To Kill a Tiger took eight years to make. It represents the amalgamation of many people’s creative talents and commitment to the story: composer Jonathan Goldsmith, mixer Lou Solakofski, music editor Jordan Kawai, assistant editor Pranay Nichani, story editor Manfred Becker, executive producer Anita Lee and producers David Oppenheim and Cornelia Principe.
To the NFB I owe a deep and abiding gratitude for supporting this long voyage and for their faith in me as a filmmaker. Thanks must also be given to Mala Gaonkar, Debbie McLeod and Madhu Raju for their generosity. And, of course, to our executive producers, notably Andy Cohen, Drew Dragoumis, Atul Gawande, Shivani Rawat, Anita Bhatia, Niraj Bhatia, Deepa Mehta, Priya Doraswamy and Samarth Sahni—all of them know what they’ve brought to this film and continue to bring to it.
To Dev Patel, Mindy Kaling and Rupi Kaur: thank you for coming on board as executive producers and for joining hands with all of us to ensure this story does what it can in the world.
Lastly, I must acknowledge four people on the team: editors Mike Munn and Dave Kazala, sound recordist Anita Kushwaha and my husband and DP, Mrinal Desai. Their belief in this film and what it could be never wavered. We were given a gift and we knew that we owed Ranjit and his family our very best as creators and as people.
“We wanted to show the world that these crimes should not happen and if they do, they should be punished. My daughter showing herself is an act of strength. I was proud that my daughter was ready to fight. As a father it is my duty to fight for her. I wanted her to accept that what had happened, had happened and nothing could change that. But if she stayed behind the curtain and didn’t come forward, who would know this courageous girl? Showing herself is about being proud and courageous.” – Ranjit
“People should see this film, because of the courage we showed–how to face people, how to deal with this situation, people can learn from this. They’ll think, if her family can do it, why can’t we? I wanted people to see me. After doing all this, why should I hide myself?” At first I thought what will people think, now I feel, after going through all that, why go backwards. This is why I feel I should be shown in the film. Sometimes I can’t believe that was me–how did I find the courage? But you do, when something happens to you, you can find the courage.” – Ranjit’s daughter
“Ranjit’s daughter spoke up against the injustice done to her. This is a bold step against patriarchal thinking. And Ranjit, as a man and a father, is exemplary. He stood firmly by his daughter and challenged the norms and patriarchal institutions of society. I heartily salute them both. Their commitment can be an example for others. There are thousands of girls like Ranjit’s daughter. Perhaps now, they too will find the courage to speak against any crime committed against them and will be able to lead a safe and dignified life.” – Mahendra Kumar, Women’s Rights Activist (featured in the film)
Contact NFB publicist for high-resolution images for print.
Written and Directed by
MIKE MUNN CCE
DAVE KAZALA CCE
Director of Photography
Location Sound Recordist
Translation & Subtitles
Media Managers & Assistant Editors
SHANTI BHUSHAN ROY
SYED HUSAIN AKBAR
For the National Film Board of Canada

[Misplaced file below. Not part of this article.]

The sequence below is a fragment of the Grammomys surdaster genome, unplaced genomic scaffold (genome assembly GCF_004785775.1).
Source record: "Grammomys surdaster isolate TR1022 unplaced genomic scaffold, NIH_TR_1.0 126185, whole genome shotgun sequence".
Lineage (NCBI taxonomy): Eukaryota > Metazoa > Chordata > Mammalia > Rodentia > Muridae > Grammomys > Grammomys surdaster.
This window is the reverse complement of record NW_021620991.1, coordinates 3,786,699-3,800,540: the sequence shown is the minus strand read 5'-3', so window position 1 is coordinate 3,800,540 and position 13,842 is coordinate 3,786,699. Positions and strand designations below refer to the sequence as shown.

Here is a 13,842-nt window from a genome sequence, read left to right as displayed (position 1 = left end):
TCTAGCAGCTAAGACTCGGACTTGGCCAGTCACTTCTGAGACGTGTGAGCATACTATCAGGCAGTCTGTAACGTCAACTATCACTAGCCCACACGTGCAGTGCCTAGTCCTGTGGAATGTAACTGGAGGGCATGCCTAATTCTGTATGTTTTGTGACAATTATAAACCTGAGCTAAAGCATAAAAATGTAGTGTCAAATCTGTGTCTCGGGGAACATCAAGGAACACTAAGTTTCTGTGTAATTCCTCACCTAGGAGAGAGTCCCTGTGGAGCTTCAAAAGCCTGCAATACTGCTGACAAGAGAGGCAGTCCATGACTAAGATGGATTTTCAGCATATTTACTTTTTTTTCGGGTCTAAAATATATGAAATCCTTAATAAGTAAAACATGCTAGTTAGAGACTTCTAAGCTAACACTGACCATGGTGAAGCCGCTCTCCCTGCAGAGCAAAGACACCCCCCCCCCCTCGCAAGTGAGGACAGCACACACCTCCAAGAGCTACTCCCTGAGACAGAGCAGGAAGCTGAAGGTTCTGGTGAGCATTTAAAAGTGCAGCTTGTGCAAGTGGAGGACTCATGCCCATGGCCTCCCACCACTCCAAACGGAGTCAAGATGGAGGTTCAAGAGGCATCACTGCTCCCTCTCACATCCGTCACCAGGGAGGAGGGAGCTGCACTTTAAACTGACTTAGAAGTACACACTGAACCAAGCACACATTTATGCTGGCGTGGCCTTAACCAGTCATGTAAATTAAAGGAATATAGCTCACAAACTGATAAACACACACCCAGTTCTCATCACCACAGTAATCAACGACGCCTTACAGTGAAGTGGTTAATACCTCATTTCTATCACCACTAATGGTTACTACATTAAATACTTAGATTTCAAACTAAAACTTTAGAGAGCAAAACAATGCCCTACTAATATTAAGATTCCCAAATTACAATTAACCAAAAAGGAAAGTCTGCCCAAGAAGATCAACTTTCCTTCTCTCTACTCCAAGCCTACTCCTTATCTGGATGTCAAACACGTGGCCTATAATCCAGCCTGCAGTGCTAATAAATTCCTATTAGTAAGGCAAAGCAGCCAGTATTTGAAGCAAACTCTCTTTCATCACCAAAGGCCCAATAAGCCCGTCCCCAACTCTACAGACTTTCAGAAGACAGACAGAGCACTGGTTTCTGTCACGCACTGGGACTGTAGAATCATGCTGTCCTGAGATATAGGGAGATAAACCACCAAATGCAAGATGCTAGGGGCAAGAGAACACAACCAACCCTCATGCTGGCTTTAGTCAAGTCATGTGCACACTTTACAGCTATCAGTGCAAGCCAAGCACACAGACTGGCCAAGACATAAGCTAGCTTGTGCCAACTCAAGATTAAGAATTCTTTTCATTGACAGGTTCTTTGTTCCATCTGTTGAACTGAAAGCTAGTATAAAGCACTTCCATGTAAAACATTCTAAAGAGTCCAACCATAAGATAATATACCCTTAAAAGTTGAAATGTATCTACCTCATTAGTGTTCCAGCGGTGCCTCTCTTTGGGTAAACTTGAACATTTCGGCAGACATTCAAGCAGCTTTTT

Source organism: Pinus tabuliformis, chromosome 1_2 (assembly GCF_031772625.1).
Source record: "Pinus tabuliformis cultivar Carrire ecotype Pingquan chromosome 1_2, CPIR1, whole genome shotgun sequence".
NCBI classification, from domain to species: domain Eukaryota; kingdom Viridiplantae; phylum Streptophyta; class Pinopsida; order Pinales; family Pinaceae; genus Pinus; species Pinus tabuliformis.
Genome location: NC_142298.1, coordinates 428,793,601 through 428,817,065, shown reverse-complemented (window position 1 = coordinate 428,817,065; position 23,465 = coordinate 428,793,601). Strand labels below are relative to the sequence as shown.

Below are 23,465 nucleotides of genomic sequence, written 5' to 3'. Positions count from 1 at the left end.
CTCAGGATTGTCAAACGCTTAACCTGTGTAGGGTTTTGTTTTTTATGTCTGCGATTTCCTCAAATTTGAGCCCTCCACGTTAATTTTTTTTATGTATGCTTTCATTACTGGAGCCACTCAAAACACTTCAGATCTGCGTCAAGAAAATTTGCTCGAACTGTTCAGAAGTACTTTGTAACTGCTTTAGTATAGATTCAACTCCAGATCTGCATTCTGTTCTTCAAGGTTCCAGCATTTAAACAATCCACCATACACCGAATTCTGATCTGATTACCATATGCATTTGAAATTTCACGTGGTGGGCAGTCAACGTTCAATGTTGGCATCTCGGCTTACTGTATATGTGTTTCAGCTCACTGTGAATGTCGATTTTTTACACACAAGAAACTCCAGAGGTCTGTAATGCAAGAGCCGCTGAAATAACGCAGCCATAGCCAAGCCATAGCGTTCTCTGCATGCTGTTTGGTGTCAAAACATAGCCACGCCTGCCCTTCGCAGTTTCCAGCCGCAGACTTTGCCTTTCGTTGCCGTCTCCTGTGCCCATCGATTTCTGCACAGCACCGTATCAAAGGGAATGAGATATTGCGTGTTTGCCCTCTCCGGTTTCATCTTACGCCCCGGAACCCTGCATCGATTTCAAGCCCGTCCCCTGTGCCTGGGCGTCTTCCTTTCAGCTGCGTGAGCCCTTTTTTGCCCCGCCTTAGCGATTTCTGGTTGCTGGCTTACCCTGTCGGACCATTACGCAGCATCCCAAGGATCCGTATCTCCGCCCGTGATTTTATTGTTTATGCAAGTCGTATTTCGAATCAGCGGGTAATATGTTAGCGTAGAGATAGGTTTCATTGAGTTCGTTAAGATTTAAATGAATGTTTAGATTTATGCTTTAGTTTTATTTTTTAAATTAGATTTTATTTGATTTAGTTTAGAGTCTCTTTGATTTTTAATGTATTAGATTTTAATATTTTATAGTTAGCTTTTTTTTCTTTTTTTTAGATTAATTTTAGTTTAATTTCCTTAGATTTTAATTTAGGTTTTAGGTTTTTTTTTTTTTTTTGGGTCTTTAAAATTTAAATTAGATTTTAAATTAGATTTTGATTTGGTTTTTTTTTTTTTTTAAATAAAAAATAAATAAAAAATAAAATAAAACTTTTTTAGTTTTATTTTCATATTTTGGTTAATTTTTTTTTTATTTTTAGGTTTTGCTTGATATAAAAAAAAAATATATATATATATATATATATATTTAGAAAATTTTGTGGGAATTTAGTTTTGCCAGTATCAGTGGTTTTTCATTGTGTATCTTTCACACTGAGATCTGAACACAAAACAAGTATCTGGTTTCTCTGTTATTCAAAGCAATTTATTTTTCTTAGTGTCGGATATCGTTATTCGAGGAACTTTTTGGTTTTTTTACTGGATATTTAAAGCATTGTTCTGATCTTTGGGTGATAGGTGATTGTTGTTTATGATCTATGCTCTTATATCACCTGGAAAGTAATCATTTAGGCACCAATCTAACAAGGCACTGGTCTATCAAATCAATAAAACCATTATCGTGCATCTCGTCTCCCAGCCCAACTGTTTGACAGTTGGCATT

Studio Operations Manager
Senior Production Coordinators
LESLIE ANNE POYNTZ
Camera & Sound Equipment Rental (India)
CATHERINE ANNE MILLS
Additional Translation & Subtitles
LUMMA MAISHA HASAN
BARUCHA AND PARTNERS
FRONT ROW INSURANCE
Sound Design and Mix
Additional Re-Recording Mixer
FORMOSA GROUP TORONTO
Sound Effects Editor
Sound Effects Consultant
Percussion: ED HANLEY, SANTOSH NAIDU, DEBASHISH SINHA
Flutes: ERNIE TOLLAR
Cello: GEORGE KOLLER
Keyboards, Guitars: JONATHAN GOLDSMITH
Vocals: ED HANLEY, RANJIT
Score Recorded & Mixed by
at Desert Fish Studios, Toronto
Urban Post Manager
Development with the Assistance of
THE NFB/ CFC CREATIVE DOC LAB
Corus – Hot Docs Development Fund
Fiscally Sponsored by
WMM PRODUCTION ASSISTANCE PROGRAM
and with the Support of
Produced with the Assistance of
Hot Docs Ted Rogers Fund
with the Financial Contribution of
Produced in Association with
with the Generous Support of
DEBBIE MCLEOD for
GRANT ME THE WISDOM FOUNDATION
with the Generous Support of
ATUL GAWANDE & KATHLEEN H. HOBSON
BEESHAM A. SEECHARAN
with the Generous Support of
and Generous Donations from
DEVON L. DAVIDSON
LLOYD A. FRY FOUNDATION
LOTUS LANE LITERARY
PEGGY ANNE MATHISEN
AMERI CHRISTY UCHIDA
Impact Campaign Producer
Impact Campaign Strategist and Co-Creator
Impact Campaign Coordinator
Outreach and Impact Manager
Associate Producer and Strategic Partnerships Advisor
Social Media Manager
Impact Campaign generously supported by
THE RAMESH & KALPANA BHATIA FAMILY FOUNDATION
THE NIRAJ BHATIA FOUNDATION
with the Assistance of
THE CANADIAN FILM OR VIDEO PRODUCTION TAX CREDIT
in Association with
with the Participation of
and the Rogers Group of Funds
through the Theatrical Documentary Program
in Co-Production with The National Film Board of Canada
© 2022 NOTICE PICTURES and the
NATIONAL FILM BOARD OF CANADA
About Notice Pictures Inc.
Notice Pictures Inc. is the formal union of the team that made the award-winning projects The World Before Her and Diamond Road.
Filmmakers Nisha Pahuja and Cornelia Principe have worked together on and off for over 15 years and have forged a strong and fruitful working relationship.
About the NFB
The NFB is Canada’s public producer and distributor of award-winning documentaries, auteur animation, interactive stories and participatory experiences, working with talented creators across the country. The NFB is taking action to combat systemic racism and become a more open and diverse organization, while working to strengthen Indigenous-led production and gender equity in film and digital media. NFB productions have won more than 7,000 awards, including 12 Oscars. To access this unique content, visit NFB.ca.